What Ails Higher Education (and Everything)

Here’s a link to a lovely, lucid, literate, pointedly accurate and, ultimately, sadly introspective essay by William Major about what ails higher education (in fact, what ails society at large):

A quote to lead you in:
“Our investment bankers and their ilk will have to take the fall because, well, they should have known better. If only because, at bottom, they are responsible — with their easy cash and credit, their drive-through mortgages, and, worst of all, their betting against the very system they knew was hopelessly constructed. And they were trained at our universities, many of them, probably at our best universities, the Harvards and Princetons and Dartmouths, where — it is increasingly apparent — the brightest students go to learn how to destroy the world (emphasis added).

I am not arguing that students shouldn’t take classes in accounting, marketing, and economics. An understanding of these subjects holds value. They are honorable subjects often horribly applied. In the wrong hands they become tools less of enlightenment and liberation than ruthless self-interest.
And when you have groups of like-minded economic pirates banding together in the name of self-interest, they form a corporation, that is, a person. That person, it is now apparent, cannot be relied upon to do the right thing; that person cannot be held accountable.

It’s not as if this is news. Over 150 years ago, Charles Dickens saw this problem, and he wrote A Christmas Carol to address it. The hero of Dickens’s novella is Jacob Marley, who returns from the grave to warn his tightfisted partner Ebenezer Scrooge that he might want to change his ways. When Scrooge tells Marley that he was always a “good man of business,” Marley brings down the thunder: “Mankind was my business. The common welfare was my business; charity, mercy, forbearance, and benevolence, were, all, my business. The dealings of my trade were but a drop of water in the comprehensive ocean of my business!”

In closing the business schools, may the former professors of finance bring to the market a more human side (or, apropos of Dickens, a more ghostly side). Whether or not they do, though, closing the business schools is a necessary first step in righting the social and economic injustices perpetuated not by capitalism but by those who have used it to rend the very social fabric that nourishes them. By planting the seeds of corporate and financial tyranny, our business schools, operating as so many of them do in collusion with a too-big-to-fail mentality, have become the enemy of democracy. They must be closed, since, as Jacob Marley reminds us, we all live in the business world.”

Much about Major’s essay reminds me of David Orr’s 1990 paper “What is Education For?” (http://www.context.org/iclib/ic27/orr/) in which he observes:
“It is worth noting that [the destruction of the earth] is not the work of ignorant people. It is, rather, largely the result of work by people with BAs, BSs, LLBs, MBAs, and PhDs. Elie Wiesel made a similar point to the Global Forum in Moscow last winter when he said that the designers and perpetrators of the Holocaust were the heirs of Kant and Goethe. In most respects the Germans were the best educated people on Earth, but their education did not serve as an adequate barrier to barbarity. What was wrong with their education? In Wiesel’s words: “It emphasized theories instead of values, concepts rather than human beings, abstraction rather than consciousness, answers instead of questions, ideology and efficiency rather than conscience.”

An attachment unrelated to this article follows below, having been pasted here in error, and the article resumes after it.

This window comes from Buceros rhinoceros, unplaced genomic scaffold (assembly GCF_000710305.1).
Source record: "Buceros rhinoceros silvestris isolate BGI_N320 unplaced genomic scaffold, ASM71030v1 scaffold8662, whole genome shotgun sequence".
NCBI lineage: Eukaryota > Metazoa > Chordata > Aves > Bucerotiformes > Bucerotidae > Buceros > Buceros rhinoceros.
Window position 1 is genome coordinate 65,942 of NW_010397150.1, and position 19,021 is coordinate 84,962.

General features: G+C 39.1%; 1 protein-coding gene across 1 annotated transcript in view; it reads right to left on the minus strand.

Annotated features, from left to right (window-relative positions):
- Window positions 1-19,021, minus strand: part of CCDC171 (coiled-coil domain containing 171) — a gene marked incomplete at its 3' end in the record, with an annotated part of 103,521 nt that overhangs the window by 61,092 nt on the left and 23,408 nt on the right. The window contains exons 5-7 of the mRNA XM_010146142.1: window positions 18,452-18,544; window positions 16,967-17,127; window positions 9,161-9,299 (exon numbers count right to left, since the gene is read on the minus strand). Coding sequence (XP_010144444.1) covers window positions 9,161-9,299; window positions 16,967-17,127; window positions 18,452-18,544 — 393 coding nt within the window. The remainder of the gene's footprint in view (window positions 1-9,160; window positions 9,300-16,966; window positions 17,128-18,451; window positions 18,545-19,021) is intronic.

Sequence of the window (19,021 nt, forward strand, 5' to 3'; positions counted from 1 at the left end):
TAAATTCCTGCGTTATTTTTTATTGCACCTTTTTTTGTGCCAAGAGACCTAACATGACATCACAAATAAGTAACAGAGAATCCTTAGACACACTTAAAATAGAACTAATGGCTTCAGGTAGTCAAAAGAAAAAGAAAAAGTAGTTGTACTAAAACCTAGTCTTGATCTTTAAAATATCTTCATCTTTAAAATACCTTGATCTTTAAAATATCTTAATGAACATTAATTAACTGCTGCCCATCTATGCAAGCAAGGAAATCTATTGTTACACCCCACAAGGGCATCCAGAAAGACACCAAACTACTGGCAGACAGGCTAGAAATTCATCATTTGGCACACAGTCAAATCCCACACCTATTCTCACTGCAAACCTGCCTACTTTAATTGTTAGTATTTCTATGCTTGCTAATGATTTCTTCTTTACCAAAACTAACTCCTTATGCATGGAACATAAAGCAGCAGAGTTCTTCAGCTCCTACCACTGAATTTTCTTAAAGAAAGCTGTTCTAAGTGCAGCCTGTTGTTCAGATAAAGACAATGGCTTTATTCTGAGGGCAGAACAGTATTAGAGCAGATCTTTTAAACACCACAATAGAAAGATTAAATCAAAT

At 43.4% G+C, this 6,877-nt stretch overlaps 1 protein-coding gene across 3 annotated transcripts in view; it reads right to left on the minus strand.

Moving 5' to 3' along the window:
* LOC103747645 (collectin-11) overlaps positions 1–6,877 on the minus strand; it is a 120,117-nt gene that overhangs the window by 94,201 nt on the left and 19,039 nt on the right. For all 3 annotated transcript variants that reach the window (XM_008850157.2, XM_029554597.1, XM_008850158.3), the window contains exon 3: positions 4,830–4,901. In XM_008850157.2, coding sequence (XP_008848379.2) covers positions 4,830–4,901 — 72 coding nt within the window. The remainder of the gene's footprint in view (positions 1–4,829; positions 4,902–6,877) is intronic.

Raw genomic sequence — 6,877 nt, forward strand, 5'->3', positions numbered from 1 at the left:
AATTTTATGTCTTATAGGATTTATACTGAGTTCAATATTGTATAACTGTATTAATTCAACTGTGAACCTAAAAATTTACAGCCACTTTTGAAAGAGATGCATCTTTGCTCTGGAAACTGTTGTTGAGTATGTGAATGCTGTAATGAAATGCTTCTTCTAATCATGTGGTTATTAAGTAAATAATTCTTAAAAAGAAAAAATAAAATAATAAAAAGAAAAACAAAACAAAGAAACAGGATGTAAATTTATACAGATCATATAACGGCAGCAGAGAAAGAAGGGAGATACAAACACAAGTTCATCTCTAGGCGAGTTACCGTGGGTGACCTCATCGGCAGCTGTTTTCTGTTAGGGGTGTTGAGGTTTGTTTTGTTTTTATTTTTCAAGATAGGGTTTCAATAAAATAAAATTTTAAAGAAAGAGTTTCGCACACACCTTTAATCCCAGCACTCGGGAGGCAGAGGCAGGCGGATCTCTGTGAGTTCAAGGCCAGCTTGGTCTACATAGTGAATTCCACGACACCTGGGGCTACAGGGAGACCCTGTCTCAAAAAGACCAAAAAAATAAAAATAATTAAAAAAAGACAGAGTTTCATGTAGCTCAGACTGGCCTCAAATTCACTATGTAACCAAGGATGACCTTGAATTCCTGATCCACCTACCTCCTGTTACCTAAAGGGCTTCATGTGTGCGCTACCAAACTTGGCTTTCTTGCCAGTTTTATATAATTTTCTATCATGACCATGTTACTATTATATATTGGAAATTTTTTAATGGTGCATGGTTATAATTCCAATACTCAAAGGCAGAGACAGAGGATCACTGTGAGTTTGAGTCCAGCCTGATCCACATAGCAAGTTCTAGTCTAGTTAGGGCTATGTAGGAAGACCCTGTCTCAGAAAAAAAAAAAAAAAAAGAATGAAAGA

What really strikes me on assimilating these essays is the persistence of the prevailing mechanistic dehumanizing worldview over the past century and a half, despite periods of strident resistance. Just think of the success of the political right since the 1970s in beating back emergent alternative visions and entrenching the current incarnation of lifelessness into our political consciousness. Corporate/capitalist values now permeate virtually all domains of human interest beyond business including politics, mainstream media, and, of course, higher education.

Perhaps most alarming is the malleability of human social consciousness this process reveals. We have all been (mostly unconscious) witness to the deliberate, global-scale “social construction of reality” (or, more accurately,’the social construction of shared illusions’) to reflect the interests of just one cultural sub-group, our monied/ruling elites). The result is both the acceleration of ecological degradation and the rapid widening of the socially-destabilizing income gap. Such maleability, once highly adaptive in promoting tribal identity and group cohesion has thus become a weighty liability in today’s world, one capable of sinking the increasingly frail vessel on which we are all passengers.